Wales considering adding tourist tax as critics warn it could hurt local tourism
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A so-called tourist tax is under discussion in Wales as government officials say it would ultimately benefit the industry. The levy was included in proposals of the Welsh five-year Programme for Government.
To this point, there have been no specifics as to how much the tax would be, but it would be levied on visitors to Wales. The idea behind the proposed tax is to have tourists help underwrite local attractions like museums, festivals and landmark sites that lure them to the area.
“It is about giving the power and the authority to local authorities in Wales to make a decision for themselves as to whether or not a tourism levy would allow them better to go on investing in the circumstances that make those areas attractive to tourism,” First Minister Mark Drakeford said.
Drakeford noted that at the moment, the cost of paying for the maintenance and upkeep of these attractions falls on local residents.
“A tourism levy, charged on people who choose to go to those areas, in a very modest way, when you add it all up, could be a significant opportunity for local authorities to invest in the conditions that make tourism a success,” he said.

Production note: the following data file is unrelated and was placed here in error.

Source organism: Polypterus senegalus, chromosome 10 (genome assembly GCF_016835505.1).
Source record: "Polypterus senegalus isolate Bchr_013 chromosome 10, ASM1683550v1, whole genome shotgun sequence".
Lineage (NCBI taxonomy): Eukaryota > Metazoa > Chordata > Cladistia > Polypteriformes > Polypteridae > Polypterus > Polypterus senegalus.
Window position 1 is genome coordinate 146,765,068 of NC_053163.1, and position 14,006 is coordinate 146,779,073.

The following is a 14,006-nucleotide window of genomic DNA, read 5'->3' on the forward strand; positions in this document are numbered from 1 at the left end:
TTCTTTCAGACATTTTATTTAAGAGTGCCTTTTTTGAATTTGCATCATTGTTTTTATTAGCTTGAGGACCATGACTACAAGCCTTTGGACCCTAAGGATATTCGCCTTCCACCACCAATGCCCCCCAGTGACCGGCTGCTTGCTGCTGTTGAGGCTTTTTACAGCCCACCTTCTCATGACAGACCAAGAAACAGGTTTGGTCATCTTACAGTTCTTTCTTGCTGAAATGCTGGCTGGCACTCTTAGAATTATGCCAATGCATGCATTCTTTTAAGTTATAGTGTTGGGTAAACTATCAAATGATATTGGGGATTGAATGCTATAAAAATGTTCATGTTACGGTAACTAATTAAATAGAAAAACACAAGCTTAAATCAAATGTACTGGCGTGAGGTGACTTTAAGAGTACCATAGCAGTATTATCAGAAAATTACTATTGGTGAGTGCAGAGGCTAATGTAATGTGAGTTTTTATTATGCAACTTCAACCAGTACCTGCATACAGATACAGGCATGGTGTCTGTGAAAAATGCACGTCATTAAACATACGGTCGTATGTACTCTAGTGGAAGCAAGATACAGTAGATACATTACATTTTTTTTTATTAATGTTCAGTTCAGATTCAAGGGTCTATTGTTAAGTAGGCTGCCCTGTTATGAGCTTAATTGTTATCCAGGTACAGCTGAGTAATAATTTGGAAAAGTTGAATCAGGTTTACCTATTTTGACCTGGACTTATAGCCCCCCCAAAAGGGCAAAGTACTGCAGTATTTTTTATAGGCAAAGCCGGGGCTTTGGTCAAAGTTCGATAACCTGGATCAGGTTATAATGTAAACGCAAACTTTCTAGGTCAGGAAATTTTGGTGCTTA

Tourism taxes are common in major European cities like Rome and Paris. Visitors in those municipalities pay small fees per hotel tax, with the income raised used to pay for maintaining the area and its tourist attractions.
But critics say taxing holidaymakers would only harm the locals, threaten jobs and inhibit Wales’ tourism industry from recovering from the debilitating impact of the 15-month long pandemic.
The industry group Wales Tourism Alliance issued a report in 2018 that said a tourist tax in the country would “inhibit growth, employment, revenue and holiday-taking” and have a negative impact on families who already have trouble affording leisure travel.
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